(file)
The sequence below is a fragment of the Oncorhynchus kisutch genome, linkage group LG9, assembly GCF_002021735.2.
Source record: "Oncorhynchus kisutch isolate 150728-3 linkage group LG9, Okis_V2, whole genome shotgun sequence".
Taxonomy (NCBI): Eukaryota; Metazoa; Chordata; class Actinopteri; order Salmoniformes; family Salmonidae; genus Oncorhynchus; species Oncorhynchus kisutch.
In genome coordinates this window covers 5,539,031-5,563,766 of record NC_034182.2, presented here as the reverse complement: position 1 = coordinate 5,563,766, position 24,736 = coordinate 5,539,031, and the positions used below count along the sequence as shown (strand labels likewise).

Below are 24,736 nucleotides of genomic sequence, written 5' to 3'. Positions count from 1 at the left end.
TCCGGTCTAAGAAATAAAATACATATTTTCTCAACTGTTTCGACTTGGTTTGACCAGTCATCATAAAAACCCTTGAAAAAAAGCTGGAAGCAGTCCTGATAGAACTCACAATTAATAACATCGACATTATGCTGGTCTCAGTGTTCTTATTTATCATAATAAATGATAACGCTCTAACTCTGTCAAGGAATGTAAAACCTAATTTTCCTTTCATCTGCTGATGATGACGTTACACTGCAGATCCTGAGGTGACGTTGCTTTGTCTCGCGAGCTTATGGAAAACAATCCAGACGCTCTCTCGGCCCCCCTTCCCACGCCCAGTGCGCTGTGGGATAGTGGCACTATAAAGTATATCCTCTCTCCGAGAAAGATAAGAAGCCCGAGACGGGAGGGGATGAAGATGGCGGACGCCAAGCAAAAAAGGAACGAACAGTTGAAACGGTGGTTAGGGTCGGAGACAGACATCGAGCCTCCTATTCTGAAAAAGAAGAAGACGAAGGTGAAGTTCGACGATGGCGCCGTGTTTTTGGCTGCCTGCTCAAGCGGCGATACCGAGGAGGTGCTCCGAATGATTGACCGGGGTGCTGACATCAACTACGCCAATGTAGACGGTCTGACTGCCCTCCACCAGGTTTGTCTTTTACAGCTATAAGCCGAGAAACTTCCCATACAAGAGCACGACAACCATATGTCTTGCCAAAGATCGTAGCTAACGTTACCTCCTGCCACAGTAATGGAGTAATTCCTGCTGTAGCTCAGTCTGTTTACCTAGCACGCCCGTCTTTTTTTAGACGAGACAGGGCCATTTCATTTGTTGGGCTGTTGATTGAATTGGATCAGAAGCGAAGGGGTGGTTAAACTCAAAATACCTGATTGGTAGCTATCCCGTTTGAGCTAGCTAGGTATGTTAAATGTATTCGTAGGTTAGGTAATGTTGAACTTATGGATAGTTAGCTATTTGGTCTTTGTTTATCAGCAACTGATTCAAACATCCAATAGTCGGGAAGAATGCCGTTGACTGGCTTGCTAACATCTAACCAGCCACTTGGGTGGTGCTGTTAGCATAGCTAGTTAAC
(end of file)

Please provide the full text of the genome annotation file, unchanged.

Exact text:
The sequence below is a fragment of the Oncorhynchus kisutch genome, linkage group LG9, assembly GCF_002021735.2.
Source record: "Oncorhynchus kisutch isolate 150728-3 linkage group LG9, Okis_V2, whole genome shotgun sequence".
Taxonomy (NCBI): Eukaryota; Metazoa; Chordata; class Actinopteri; order Salmoniformes; family Salmonidae; genus Oncorhynchus; species Oncorhynchus kisutch.
In genome coordinates this window covers 5,539,031-5,563,766 of record NC_034182.2, presented here as the reverse complement: position 1 = coordinate 5,563,766, position 24,736 = coordinate 5,539,031, and the positions used below count along the sequence as shown (strand labels likewise).

Below are 24,736 nucleotides of genomic sequence, written 5' to 3'. Positions count from 1 at the left end.
TCCGGTCTAAGAAATAAAATACATATTTTCTCAACTGTTTCGACTTGGTTTGACCAGTCATCATAAAAACCCTTGAAAAAAAGCTGGAAGCAGTCCTGATAGAACTCACAATTAATAACATCGACATTATGCTGGTCTCAGTGTTCTTATTTATCATAATAAATGATAACGCTCTAACTCTGTCAAGGAATGTAAAACCTAATTTTCCTTTCATCTGCTGATGATGACGTTACACTGCAGATCCTGAGGTGACGTTGCTTTGTCTCGCGAGCTTATGGAAAACAATCCAGACGCTCTCTCGGCCCCCCTTCCCACGCCCAGTGCGCTGTGGGATAGTGGCACTATAAAGTATATCCTCTCTCCGAGAAAGATAAGAAGCCCGAGACGGGAGGGGATGAAGATGGCGGACGCCAAGCAAAAAAGGAACGAACAGTTGAAACGGTGGTTAGGGTCGGAGACAGACATCGAGCCTCCTATTCTGAAAAAGAAGAAGACGAAGGTGAAGTTCGACGATGGCGCCGTGTTTTTGGCTGCCTGCTCAAGCGGCGATACCGAGGAGGTGCTCCGAATGATTGACCGGGGTGCTGACATCAACTACGCCAATGTAGACGGTCTGACTGCCCTCCACCAGGTTTGTCTTTTACAGCTATAAGCCGAGAAACTTCCCATACAAGAGCACGACAACCATATGTCTTGCCAAAGATCGTAGCTAACGTTACCTCCTGCCACAGTAATGGAGTAATTCCTGCTGTAGCTCAGTCTGTTTACCTAGCACGCCCGTCTTTTTTTAGACGAGACAGGGCCATTTCATTTGTTGGGCTGTTGATTGAATTGGATCAGAAGCGAAGGGGTGGTTAAACTCAAAATACCTGATTGGTAGCTATCCCGTTTGAGCTAGCTAGGTATGTTAAATGTATTCGTAGGTTAGGTAATGTTGAACTTATGGATAGTTAGCTATTTGGTCTTTGTTTATCAGCAACTGATTCAAACATCCAATAGTCGGGAAGAATGCCGTTGACTGGCTTGCTAACATCTAACCAGCCACTTGGGTGGTGCTGTTAGCATAGCTAGTTAAC